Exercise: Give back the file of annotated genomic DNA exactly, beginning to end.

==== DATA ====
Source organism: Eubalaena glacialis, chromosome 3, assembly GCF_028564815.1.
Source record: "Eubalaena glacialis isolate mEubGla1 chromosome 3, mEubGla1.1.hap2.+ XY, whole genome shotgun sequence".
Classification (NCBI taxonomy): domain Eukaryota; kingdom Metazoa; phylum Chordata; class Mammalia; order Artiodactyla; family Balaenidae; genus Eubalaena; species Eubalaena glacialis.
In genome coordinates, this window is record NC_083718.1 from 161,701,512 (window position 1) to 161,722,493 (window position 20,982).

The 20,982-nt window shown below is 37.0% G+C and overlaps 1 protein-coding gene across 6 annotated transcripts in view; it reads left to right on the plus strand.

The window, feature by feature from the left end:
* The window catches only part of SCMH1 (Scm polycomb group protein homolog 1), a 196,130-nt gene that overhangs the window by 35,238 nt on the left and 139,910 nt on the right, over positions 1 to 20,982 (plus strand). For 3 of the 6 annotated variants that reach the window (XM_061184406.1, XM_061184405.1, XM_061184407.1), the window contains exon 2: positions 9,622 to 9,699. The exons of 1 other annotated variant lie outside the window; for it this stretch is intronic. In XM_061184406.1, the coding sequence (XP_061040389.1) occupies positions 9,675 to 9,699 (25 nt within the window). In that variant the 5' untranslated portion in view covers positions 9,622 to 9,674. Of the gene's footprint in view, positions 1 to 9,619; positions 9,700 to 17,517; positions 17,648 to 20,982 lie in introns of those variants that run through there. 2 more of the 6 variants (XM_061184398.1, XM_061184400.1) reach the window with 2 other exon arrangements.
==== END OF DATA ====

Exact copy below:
Source organism: Eubalaena glacialis, chromosome 3, assembly GCF_028564815.1.
Source record: "Eubalaena glacialis isolate mEubGla1 chromosome 3, mEubGla1.1.hap2.+ XY, whole genome shotgun sequence".
Classification (NCBI taxonomy): domain Eukaryota; kingdom Metazoa; phylum Chordata; class Mammalia; order Artiodactyla; family Balaenidae; genus Eubalaena; species Eubalaena glacialis.
In genome coordinates, this window is record NC_083718.1 from 161,701,512 (window position 1) to 161,722,493 (window position 20,982).

The 20,982-nt window shown below is 37.0% G+C and overlaps 1 protein-coding gene across 6 annotated transcripts in view; it reads left to right on the plus strand.

The window, feature by feature from the left end:
* The window catches only part of SCMH1 (Scm polycomb group protein homolog 1), a 196,130-nt gene that overhangs the window by 35,238 nt on the left and 139,910 nt on the right, over positions 1 to 20,982 (plus strand). For 3 of the 6 annotated variants that reach the window (XM_061184406.1, XM_061184405.1, XM_061184407.1), the window contains exon 2: positions 9,622 to 9,699. The exons of 1 other annotated variant lie outside the window; for it this stretch is intronic. In XM_061184406.1, the coding sequence (XP_061040389.1) occupies positions 9,675 to 9,699 (25 nt within the window). In that variant the 5' untranslated portion in view covers positions 9,622 to 9,674. Of the gene's footprint in view, positions 1 to 9,619; positions 9,700 to 17,517; positions 17,648 to 20,982 lie in introns of those variants that run through there. 2 more of the 6 variants (XM_061184398.1, XM_061184400.1) reach the window with 2 other exon arrangements.